Objectives:

Version 1: Upon successful completion of the course, students will be able to: demonstrate the ability to identify, explain, analyze, interpret, and apply theoretical law in the following areas of the laws of blessings: disassociation from a blessing; changing places; specific parameters of principle and subsidiary items; parameters of what constitutes a meal;  types of bread, cooked bread, and raw and cooked grains. Version 2: Same as version 1 with additional outcomes: discuss different food manufacturing processes and the implication they would have on blessings; identify the amount of food or drink necessary to consume to be obligated in the after blessing or the grace after meals; perform an in depth analysis of the meaning of blessings; and discuss what constitutes an interruption in a meal or blessing sequence. 

Instruction:

Version 1: The final examination assesses students' ability to express in-depth knowledge about the Jewish laws and customs concerning blessings; demonstrate understanding of concepts related to blessings; identify major principles; analyze underlying premises of the principle laws and customs; and apply them to novel situations. Version 2: Reading materials and sources were added representing a variety of perspectives; study materials were expanded. Course delivery options expanded. 

Credit recommendation:

Version 1: In the lower division baccalaureate/associate degree category OR in the upper division baccalaureate degree category, 3 semester hours in Judaic Studies, Near Eastern Studies, or Religion (2/11) (3/16 revalidation) (8/21 revalidation). Version 2: In the upper division baccalaureate degree category, 6 semester hours in Judaic Studies, Near Eastern Studies, or Religion (7/22 administrative review). 

Length:

Varies; self-study format. 

Dates:

Version 1: October 2010 - June 2022. Version 2: July 2022 - Present. 

Objectives:

Version 1: Upon successful completion of the course, students will be able to: demonstrate the ability to identify, explain, analyze, interpret, and apply theoretical law; demonstrate an understanding of basic concepts related to blessings; identify major principles; analyze underlying premises of the principle laws and customs; and apply them to novel situations. Version 2: Same as version 1 with additional outcomes: identify food items and their corresponding blessing; determine the amount of food or drink necessary to consume to be obligated in the after blessing or the grace said after meals; conduct an analysis of the meaning of blessings; and differentiate between the food manufacturing process in modern times and its impact on the appropriate blessing as opposed to similar food items that were manufactured differently in the past.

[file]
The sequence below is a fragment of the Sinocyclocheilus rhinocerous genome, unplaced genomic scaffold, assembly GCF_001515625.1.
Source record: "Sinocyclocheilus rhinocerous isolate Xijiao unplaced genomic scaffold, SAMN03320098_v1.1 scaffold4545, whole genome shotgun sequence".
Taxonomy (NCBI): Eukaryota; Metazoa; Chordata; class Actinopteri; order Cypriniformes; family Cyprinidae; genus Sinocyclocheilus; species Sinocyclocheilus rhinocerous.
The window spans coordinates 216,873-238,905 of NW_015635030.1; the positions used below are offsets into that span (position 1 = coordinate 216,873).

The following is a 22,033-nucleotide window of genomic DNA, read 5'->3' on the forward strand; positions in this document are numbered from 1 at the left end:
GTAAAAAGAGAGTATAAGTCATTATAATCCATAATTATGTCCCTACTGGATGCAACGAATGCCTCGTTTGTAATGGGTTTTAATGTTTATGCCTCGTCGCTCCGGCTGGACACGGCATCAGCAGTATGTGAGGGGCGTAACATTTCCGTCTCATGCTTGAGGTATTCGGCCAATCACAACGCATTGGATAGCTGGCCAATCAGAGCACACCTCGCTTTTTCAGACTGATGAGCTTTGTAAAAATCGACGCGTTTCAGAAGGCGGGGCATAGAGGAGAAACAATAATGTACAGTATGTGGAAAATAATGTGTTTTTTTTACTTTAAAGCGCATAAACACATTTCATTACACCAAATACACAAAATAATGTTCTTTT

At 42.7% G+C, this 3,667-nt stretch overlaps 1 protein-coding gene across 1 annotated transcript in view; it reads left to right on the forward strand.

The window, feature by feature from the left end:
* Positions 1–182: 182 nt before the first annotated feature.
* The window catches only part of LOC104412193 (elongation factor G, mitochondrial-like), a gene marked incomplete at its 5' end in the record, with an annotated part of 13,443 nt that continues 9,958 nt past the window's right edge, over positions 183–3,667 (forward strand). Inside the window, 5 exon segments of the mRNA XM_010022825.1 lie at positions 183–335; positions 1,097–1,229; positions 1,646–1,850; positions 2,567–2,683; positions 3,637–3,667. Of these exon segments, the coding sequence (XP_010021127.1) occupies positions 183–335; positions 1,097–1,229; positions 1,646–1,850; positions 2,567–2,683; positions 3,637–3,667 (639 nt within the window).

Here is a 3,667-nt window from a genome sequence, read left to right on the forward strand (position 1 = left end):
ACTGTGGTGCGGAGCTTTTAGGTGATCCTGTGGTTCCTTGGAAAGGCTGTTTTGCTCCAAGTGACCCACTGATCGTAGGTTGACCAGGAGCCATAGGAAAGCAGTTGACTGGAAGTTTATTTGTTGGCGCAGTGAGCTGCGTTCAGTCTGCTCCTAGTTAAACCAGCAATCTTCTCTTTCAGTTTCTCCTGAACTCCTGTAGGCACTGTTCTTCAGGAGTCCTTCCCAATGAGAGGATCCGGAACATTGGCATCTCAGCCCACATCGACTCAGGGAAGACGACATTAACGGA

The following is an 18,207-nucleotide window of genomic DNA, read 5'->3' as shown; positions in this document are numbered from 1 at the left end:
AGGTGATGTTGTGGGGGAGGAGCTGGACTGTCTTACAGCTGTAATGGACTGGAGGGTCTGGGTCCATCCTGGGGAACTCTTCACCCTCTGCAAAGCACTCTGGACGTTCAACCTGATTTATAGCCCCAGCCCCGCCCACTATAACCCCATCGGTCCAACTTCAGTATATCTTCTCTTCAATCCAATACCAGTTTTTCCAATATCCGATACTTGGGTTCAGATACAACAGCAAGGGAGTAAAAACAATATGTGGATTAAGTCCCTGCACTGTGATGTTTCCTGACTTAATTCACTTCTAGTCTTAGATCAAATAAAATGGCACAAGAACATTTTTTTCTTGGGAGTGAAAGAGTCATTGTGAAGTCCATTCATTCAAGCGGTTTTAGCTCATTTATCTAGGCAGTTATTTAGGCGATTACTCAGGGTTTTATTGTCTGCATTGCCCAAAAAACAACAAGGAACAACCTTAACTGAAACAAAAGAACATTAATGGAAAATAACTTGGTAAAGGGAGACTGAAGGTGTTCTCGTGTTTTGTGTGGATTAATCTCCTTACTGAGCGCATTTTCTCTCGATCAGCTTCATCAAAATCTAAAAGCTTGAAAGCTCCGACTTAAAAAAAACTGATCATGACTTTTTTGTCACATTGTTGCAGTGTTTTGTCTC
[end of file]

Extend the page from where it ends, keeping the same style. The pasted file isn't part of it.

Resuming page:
Instruction:

Version 1: The final examination assesses students' ability to express knowledge about the fundamental Jewish laws and customs concerning blessings. Topics include: structure of a blessing; blessings made in vain; amen; discharging the obligation of others; initial blessings; sequence of blessings; principle versus subsidiary items; what is considered staples (mezonos); blessings on fruits and vegetables; wine, vegetable and fruit soups; and the general blessing of Shehakol. Version 2: Reading materials were added and study materials were expanded. 

Credit recommendation:

In the lower division baccalaureate/associate degree category OR in the upper division degree category, 3 semester hours in Judaic Studies, Near Eastern Studies, Philosophy, or Religion (2/11) (3/16 revalidation) (8/21 revalidation). NOTE: Students who complete the exam without the use of their notebooks could receive graduate credit. Version 2: In the lower division baccalaureate/associate degree category OR in the upper division degree category, 6 semester hours in Judaic Studies, Near Eastern Studies, Philosophy, or Religion (7/22 administrative review).